4 September 2007
As you may remember, I mentioned last month that I got a SteakStones set for my birthday. We used it a couple of weeks ago but I’ve been a little lazy with my blog posting lately. Anyway, better late than never, here are some pictures to get your taste buds going.
We decided to make the most of the stone and use it to cook both our starter and main course. In hindsight, this isn’t really recommended as you have to clean your stone in between and then reheat it in the oven really. But for a one off, the extra hassle was definitely worth it!
King Scallops in Chilli, Coriander and Lime
For starter, I placed six trimmed king scallops in a bowl containing one chopped red chilli, a bunch of freshly chopped coriander and the juice of one lime, and put them in the fridge for about an hour. After transferring the stone to the table and placing the scallops on the stone, I had to slice them in half so that they could cook evenly as they were quite deep ones. Once cooked, I served them on a bed of pak choi which I’d roughly chopped and fried in butter for a few seconds.
Sirloin Steak with Mushrooms and Noodles
For main course, I pretty much followed the basic recipe for Oriental Sirloin Steak with Noodles from the SteakStones website. I added a sliced chilli and a couple of sliced spring onions to some rice stick noodles which I’d drizzled with a bit of soy sauce and toasted sesame oil. We’d got one of Sainsbury’s Taste the Difference exotic mushroom selections containing Yellow Oyster, Hon Shimeji and Shiitake varities and fried those in a little butter and olive oil for a minute or two. For dipping sauces, I prepared a bit of Thai sweet chilli sauce, wasabi and soy sauce. Finally, we cooked two Taste the Difference trimmed sirloin steaks on the stone.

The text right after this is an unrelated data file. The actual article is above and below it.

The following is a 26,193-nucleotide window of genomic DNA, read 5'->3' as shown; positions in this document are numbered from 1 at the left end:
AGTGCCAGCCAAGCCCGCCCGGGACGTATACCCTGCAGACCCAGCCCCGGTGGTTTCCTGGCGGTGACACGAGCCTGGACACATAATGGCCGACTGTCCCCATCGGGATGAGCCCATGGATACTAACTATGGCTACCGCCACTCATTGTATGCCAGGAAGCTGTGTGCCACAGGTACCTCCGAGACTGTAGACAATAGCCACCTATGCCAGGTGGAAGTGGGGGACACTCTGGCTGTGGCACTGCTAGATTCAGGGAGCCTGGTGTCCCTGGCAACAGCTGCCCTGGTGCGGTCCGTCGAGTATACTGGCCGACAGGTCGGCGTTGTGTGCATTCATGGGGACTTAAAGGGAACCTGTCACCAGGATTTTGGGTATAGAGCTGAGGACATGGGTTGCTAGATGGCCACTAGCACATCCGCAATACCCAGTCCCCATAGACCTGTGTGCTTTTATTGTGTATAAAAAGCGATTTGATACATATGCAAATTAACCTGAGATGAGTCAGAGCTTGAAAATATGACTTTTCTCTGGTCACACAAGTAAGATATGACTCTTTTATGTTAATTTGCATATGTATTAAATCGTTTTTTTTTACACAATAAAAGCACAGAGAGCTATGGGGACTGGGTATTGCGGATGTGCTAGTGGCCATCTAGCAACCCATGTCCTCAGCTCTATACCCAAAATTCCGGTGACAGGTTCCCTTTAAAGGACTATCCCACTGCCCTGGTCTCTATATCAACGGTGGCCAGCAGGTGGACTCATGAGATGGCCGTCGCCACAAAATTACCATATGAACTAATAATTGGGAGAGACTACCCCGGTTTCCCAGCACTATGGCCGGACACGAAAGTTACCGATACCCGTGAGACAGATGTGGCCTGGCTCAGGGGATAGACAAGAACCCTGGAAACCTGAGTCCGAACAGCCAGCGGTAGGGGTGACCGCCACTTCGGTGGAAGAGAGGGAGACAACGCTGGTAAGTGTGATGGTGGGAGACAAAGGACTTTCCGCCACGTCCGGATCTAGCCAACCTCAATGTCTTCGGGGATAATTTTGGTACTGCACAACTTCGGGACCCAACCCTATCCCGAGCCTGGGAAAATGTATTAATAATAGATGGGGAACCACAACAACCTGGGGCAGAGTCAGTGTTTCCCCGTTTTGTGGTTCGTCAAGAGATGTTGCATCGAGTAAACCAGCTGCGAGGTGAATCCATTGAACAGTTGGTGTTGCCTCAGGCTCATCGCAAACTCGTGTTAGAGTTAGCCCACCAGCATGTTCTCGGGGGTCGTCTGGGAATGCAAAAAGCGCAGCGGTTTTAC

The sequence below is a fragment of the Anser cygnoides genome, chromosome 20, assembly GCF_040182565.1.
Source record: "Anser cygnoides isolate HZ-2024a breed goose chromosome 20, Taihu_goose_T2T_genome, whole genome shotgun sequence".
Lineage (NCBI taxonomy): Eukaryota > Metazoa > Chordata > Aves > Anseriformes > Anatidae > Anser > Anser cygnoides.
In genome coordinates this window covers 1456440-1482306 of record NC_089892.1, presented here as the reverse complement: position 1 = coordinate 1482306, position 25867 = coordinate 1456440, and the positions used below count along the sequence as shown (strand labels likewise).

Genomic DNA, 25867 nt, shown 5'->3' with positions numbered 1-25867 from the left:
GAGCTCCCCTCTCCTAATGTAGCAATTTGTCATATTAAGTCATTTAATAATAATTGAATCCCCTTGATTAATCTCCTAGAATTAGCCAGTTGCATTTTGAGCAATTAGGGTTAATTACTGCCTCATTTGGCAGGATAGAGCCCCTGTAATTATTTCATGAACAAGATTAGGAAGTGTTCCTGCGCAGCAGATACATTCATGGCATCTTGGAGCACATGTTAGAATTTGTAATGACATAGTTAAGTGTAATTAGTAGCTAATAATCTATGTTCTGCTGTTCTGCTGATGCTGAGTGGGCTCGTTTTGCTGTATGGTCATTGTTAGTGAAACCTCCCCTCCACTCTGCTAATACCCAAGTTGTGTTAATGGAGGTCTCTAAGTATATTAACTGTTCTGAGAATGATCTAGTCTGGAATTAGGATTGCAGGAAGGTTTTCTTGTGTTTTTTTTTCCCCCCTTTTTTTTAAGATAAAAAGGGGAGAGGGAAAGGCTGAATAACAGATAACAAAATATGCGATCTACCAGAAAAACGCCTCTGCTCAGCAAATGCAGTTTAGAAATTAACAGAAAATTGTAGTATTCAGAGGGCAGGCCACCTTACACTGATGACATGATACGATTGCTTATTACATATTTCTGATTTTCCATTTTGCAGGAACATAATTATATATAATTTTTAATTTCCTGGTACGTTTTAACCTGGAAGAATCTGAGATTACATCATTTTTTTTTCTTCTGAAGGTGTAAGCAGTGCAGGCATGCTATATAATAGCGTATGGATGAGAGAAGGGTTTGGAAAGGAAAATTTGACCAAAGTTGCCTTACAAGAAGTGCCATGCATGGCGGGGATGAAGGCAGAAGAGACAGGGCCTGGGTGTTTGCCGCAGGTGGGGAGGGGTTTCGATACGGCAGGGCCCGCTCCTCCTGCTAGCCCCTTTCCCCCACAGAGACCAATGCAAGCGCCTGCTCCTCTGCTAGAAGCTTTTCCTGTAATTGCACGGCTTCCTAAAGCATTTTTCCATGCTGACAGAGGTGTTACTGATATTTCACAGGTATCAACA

After all that, I would say that SteakStones are an excellent way to cook the perfect steak. I like my steaks rare, so it’s ideal because there’s virtually no way to over cook it. If you prefer your steaks well done, you’d probably need to slice your steak and cook each piece individually though.
The only problem was that we only had one stone, so it meant we had to share and practically eat each course in two parts. Of course, that’ll soon be resolved when we buy another one...